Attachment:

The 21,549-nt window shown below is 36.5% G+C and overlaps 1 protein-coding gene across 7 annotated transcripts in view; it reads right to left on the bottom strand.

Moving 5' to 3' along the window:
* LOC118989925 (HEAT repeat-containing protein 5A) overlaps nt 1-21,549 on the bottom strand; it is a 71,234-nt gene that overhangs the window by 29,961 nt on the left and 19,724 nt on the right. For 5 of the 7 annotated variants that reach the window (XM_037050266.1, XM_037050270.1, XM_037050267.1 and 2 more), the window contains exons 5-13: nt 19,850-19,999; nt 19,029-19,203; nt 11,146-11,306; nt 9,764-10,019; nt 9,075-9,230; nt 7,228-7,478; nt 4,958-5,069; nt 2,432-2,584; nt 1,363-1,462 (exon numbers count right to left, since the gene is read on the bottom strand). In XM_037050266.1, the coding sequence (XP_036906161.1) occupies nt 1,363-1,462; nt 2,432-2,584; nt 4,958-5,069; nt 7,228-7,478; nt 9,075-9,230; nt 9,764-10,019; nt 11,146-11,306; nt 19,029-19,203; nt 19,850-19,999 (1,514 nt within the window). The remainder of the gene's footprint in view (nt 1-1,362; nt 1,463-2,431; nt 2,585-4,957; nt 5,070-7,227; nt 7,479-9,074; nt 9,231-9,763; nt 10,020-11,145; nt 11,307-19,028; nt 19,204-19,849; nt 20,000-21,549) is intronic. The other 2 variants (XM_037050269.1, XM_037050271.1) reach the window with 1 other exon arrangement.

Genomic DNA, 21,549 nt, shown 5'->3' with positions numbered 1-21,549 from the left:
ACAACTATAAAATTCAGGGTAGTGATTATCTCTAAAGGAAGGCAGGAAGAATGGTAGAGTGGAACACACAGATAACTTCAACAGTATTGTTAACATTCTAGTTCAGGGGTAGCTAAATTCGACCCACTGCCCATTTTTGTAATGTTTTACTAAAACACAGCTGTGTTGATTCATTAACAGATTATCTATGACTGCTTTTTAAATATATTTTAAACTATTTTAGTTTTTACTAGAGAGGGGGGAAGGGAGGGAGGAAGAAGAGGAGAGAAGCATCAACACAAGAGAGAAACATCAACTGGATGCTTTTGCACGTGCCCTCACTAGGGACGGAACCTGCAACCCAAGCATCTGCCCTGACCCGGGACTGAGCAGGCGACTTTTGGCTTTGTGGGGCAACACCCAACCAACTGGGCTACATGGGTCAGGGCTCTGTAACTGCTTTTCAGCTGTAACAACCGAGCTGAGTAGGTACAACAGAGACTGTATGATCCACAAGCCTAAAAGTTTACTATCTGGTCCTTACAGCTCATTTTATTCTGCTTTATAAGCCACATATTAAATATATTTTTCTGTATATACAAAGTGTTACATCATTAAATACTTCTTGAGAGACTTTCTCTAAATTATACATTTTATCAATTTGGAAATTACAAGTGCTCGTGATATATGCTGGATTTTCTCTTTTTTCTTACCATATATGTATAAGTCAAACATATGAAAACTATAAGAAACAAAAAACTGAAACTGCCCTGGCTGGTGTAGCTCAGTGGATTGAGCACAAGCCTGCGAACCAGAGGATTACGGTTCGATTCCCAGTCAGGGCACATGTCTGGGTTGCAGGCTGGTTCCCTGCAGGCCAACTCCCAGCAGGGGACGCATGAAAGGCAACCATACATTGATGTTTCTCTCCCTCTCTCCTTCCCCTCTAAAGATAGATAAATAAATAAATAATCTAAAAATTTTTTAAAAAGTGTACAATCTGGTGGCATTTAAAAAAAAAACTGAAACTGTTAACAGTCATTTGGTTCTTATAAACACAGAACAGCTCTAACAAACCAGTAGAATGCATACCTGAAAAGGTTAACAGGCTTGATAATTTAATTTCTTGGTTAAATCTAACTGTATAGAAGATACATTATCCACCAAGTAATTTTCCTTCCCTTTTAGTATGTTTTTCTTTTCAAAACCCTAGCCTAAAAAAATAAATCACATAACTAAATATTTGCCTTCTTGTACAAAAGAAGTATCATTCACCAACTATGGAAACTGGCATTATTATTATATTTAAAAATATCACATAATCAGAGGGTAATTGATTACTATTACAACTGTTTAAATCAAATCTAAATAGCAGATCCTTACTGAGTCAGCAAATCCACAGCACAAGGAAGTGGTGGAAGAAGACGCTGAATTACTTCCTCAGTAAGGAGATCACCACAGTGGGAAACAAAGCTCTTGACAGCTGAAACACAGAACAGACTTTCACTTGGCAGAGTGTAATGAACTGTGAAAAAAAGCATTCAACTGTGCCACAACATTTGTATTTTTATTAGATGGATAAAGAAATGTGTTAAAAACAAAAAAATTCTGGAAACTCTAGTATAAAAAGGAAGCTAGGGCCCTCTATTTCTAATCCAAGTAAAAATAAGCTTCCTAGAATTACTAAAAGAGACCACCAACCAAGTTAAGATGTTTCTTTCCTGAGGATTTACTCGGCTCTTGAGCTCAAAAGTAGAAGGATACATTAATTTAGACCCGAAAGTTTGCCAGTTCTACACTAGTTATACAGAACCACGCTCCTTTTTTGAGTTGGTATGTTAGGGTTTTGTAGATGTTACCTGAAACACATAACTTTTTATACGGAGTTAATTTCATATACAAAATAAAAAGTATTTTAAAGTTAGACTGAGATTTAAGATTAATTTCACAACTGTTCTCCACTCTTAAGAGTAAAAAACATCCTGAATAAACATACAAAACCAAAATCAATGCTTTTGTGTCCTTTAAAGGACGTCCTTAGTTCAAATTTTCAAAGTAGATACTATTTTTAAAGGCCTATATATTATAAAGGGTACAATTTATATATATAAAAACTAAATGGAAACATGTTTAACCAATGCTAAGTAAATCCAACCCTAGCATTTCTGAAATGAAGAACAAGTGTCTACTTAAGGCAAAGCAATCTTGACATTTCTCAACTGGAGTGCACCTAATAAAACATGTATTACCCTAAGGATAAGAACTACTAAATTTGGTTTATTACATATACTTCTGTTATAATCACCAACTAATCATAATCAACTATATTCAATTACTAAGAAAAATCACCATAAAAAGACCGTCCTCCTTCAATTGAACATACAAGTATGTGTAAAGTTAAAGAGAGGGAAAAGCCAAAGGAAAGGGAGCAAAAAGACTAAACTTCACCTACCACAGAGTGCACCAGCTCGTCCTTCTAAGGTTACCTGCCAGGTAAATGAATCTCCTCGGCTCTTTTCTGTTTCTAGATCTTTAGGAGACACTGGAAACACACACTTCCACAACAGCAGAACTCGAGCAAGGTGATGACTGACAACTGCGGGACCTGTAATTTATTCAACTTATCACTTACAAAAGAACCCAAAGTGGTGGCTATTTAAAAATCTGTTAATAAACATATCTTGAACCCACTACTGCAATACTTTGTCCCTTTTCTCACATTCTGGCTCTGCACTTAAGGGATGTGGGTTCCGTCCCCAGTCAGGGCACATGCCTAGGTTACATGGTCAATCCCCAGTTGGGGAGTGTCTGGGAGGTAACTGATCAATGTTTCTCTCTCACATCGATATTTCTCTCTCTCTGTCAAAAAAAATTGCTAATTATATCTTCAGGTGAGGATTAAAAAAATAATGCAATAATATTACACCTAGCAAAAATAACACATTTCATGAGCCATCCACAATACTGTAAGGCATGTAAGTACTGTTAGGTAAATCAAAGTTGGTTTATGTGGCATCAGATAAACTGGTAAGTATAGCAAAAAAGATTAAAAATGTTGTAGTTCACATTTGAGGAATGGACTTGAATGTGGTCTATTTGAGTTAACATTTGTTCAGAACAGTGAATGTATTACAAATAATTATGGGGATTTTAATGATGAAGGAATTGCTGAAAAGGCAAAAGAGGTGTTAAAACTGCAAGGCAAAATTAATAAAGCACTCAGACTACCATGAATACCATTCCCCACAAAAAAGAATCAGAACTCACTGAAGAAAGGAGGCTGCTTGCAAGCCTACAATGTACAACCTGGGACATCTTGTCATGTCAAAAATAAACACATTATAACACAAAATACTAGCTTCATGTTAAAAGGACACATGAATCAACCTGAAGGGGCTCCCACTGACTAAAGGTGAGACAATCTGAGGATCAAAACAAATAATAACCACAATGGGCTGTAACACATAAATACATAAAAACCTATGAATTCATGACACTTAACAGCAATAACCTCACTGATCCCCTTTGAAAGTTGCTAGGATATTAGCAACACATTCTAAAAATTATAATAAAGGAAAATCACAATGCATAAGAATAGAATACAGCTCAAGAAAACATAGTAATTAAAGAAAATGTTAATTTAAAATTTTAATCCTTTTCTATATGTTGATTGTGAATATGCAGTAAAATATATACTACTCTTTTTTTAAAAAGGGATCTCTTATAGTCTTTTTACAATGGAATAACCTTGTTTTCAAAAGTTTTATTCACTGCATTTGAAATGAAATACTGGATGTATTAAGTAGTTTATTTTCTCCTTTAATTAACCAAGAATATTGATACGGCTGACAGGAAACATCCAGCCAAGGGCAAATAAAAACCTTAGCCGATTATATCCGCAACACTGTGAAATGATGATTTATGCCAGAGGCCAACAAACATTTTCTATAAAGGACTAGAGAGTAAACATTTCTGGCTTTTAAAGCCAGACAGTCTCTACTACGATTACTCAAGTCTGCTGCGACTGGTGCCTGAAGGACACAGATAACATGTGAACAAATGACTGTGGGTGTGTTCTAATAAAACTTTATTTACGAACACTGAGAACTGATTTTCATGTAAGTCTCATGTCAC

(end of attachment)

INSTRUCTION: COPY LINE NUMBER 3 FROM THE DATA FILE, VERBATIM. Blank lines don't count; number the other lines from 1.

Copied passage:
* LOC118989925 (HEAT repeat-containing protein 5A) overlaps nt 1-21,549 on the bottom strand; it is a 71,234-nt gene that overhangs the window by 29,961 nt on the left and 19,724 nt on the right. For 5 of the 7 annotated variants that reach the window (XM_037050266.1, XM_037050270.1, XM_037050267.1 and 2 more), the window contains exons 5-13: nt 19,850-19,999; nt 19,029-19,203; nt 11,146-11,306; nt 9,764-10,019; nt 9,075-9,230; nt 7,228-7,478; nt 4,958-5,069; nt 2,432-2,584; nt 1,363-1,462 (exon numbers count right to left, since the gene is read on the bottom strand). In XM_037050266.1, the coding sequence (XP_036906161.1) occupies nt 1,363-1,462; nt 2,432-2,584; nt 4,958-5,069; nt 7,228-7,478; nt 9,075-9,230; nt 9,764-10,019; nt 11,146-11,306; nt 19,029-19,203; nt 19,850-19,999 (1,514 nt within the window). The remainder of the gene's footprint in view (nt 1-1,362; nt 1,463-2,431; nt 2,585-4,957; nt 5,070-7,227; nt 7,479-9,074; nt 9,231-9,763; nt 10,020-11,145; nt 11,307-19,028; nt 19,204-19,849; nt 20,000-21,549) is intronic. The other 2 variants (XM_037050269.1, XM_037050271.1) reach the window with 1 other exon arrangement.